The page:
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Every smartphone should have a kill switch

Smartphone Theft Prevention Act would require all phones to have the privacy-protecting technology

Published: May 01, 2015 01:00 PM

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A kill switch would let you lock down personal information if you lose your smartphone.

Smartphones keep getting smarter, allowing you to store your financial, health, and other sensitive information all on one device. But in the event your phone is stolen, there isn’t always a smart way to deactivate your phone or delete its wealth of data. And that missing "kill switch" just makes your smartphone more attractive to thieves looking to resell not only your device but also your personal information.

Smartphone theft is a growing problem, with the Federal Communications Commission reporting that nearly one in three robberies involves cell phone theft. Consumer Reports estimated that 3.1 million smartphones were stolen in the United States in 2013 alone, nearly twice the number of thefts we projected for the previous year.

Consumers Union, the policy and advocacy arm of Consumer Reports, believes that every smartphone should be equipped with a kill switch that allows you to deactivate the phone and remove all information from the device. By making stolen smartphones inoperable—and ultimately unsellable—they’re less attractive to criminals.

While there have been voluntary industry commitments to provide antitheft tools for smartphones and state laws to better protect consumers, we’re advocating for a national standard that would allow all consumers to easily deactivate their phone if stolen.

Read "In the Privacy of Your Own Home," our special report on privacy in the era of the Internet of Things.

That’s why we’re strong supporters of the Smartphone Theft Prevention Act. The recently reintroduced legislation, sponsored by Senators Amy Klobuchar (D-Minn.), Barbara Mikulski (D-Md.), Richard Blumenthal (D-Conn.), and Mazie Horono (D-Hawaii), would require all phones sold in the United States to include kill switch-type technology free of charge that would allow the consumer to wipe personal data off a phone, render the phone permanently inoperable to anyone but the owner, and prevent it from being reactivated on a network by anyone but the owner.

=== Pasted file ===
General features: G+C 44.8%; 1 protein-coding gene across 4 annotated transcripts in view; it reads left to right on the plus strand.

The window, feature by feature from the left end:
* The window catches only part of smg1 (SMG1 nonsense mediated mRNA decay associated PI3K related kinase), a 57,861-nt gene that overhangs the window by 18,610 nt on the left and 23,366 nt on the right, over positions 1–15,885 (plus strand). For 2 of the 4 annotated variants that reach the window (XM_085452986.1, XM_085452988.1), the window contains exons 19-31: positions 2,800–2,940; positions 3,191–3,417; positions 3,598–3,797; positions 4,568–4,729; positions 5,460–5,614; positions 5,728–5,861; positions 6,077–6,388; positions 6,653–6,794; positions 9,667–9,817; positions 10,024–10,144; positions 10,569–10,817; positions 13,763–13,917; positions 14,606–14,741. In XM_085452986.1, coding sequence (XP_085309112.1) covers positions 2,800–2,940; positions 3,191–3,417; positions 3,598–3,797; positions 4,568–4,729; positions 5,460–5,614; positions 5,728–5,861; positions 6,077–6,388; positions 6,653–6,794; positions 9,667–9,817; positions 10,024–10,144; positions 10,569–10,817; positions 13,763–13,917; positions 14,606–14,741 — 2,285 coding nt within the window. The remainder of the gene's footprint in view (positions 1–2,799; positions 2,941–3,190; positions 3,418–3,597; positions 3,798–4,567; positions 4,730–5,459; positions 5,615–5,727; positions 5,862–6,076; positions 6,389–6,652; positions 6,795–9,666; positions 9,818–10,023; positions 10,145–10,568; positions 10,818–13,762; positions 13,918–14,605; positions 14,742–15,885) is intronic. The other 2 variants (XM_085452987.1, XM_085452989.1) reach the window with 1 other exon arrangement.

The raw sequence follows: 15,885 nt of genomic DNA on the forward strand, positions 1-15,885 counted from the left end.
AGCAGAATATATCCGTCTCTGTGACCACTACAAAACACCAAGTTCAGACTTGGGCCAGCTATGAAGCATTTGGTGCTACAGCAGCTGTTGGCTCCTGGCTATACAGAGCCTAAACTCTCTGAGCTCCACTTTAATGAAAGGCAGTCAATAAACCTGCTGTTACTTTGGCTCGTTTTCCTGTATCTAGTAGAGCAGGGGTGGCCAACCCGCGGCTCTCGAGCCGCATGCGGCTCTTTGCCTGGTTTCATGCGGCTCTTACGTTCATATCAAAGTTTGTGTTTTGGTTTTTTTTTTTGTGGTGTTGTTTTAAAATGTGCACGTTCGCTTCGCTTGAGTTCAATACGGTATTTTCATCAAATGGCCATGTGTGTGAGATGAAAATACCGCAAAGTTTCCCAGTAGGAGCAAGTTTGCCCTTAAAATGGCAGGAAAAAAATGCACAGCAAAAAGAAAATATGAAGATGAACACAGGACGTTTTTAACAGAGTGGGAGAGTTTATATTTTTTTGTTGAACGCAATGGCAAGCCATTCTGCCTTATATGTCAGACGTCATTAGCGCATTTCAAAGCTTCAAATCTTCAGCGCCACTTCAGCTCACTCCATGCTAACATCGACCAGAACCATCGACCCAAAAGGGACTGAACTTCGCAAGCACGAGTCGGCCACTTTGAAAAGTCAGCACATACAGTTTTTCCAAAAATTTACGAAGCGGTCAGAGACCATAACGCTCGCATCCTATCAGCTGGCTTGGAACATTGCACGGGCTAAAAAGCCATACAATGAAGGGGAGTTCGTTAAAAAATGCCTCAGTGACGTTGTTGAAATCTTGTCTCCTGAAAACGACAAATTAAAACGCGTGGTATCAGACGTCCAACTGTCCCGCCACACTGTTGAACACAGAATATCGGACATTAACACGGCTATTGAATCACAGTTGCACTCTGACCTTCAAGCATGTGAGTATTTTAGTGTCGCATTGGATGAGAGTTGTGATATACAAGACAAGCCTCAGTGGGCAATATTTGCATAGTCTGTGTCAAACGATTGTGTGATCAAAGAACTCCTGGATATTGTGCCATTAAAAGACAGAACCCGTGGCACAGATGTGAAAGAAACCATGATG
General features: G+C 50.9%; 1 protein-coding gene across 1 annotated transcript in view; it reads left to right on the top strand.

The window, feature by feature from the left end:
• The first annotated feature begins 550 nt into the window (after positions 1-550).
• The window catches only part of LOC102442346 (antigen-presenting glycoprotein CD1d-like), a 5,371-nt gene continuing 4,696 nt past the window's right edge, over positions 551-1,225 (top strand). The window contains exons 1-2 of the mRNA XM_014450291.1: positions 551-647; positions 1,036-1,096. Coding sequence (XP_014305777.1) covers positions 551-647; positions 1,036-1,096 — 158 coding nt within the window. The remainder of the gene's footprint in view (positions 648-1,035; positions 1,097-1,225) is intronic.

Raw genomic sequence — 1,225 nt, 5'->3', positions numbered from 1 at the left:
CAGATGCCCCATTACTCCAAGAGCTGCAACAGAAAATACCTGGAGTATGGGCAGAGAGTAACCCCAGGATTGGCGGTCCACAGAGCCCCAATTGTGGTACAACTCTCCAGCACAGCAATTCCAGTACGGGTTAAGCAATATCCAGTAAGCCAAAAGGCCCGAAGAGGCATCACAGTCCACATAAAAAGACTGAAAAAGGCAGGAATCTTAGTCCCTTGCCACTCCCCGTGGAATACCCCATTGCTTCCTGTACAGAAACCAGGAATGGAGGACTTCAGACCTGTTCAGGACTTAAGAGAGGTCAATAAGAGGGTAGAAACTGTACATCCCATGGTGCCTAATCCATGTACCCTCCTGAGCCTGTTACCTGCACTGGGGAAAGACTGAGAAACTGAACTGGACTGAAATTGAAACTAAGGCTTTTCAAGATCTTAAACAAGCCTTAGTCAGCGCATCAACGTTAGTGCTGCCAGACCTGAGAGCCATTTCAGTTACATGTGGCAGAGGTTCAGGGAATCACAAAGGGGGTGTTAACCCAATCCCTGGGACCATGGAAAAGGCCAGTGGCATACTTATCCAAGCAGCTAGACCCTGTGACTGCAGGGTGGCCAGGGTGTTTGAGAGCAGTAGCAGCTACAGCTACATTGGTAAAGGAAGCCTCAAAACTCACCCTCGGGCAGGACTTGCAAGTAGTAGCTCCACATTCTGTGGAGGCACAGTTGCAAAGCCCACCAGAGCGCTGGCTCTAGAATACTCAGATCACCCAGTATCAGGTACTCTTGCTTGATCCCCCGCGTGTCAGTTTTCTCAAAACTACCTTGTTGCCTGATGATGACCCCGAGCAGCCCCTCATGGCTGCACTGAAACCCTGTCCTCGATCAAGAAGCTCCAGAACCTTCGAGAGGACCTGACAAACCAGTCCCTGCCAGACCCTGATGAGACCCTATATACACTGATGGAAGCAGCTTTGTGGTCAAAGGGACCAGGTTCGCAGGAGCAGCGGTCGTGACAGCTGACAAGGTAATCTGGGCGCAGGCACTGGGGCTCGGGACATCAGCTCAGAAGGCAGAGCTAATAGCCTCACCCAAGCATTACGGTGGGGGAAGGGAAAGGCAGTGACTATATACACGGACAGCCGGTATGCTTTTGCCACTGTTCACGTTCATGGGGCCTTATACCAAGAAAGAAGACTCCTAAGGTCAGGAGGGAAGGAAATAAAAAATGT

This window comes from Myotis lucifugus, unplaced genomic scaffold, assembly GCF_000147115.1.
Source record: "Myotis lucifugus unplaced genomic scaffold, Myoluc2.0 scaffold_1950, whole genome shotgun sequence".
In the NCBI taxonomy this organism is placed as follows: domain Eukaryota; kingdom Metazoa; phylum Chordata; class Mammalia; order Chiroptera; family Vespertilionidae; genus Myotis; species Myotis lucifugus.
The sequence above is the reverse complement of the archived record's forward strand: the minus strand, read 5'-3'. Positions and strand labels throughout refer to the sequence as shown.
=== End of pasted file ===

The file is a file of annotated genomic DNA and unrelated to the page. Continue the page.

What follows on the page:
We especially like that the bill would require smartphones to prompt consumers to activate this switch during a phone’s initial setup. A companion bill was also introduced in the House by Rep. Jose Serrano (D-N.Y.).

In addition to our endorsement, the Smartphone Theft Prevention Act has received support from a diverse set of stakeholders, including law-enforcement officials, district attorneys, and safety advocates who all agree that these features ought to be universally available.

As smartphones play an ever-increasing role in our everyday lives, it is critical that consumers have access to the tools that help protect their information. This legislation would go a long way toward removing the incentives for criminals to target your phone, and cracking down on the secondary market where millions of stolen devices are sold each year.

Update: Controversial for-profit college close down

The for-profit college chain Corinthian Colleges is closing its 28 remaining campuses following a year of fines and allegations of falsified job placements, predatory lending schemes, and abusive debt-collection tactics. Consumers Union has pressed for tougher standards for for-profit colleges such as Corinthian. We are asking the Department of Education to help students who were harmed by Corinthian, which once operated more than 100 campuses under the names Everest Institute, Wyotech and Heald College. We are also supporting legislation introduced in Congress to strengthen student’s legal rights in the wake of the Corinthian closure.


This feature is part of a regular series by Consumers Union, the policy and advocacy arm of Consumer Reports. The nonprofit organization advocates for product safety, financial reform, safer food, health reform, and other consumer issues in Washington, D.C., the states, and in the marketplace.


Read other installments of our Policy & Action feature.


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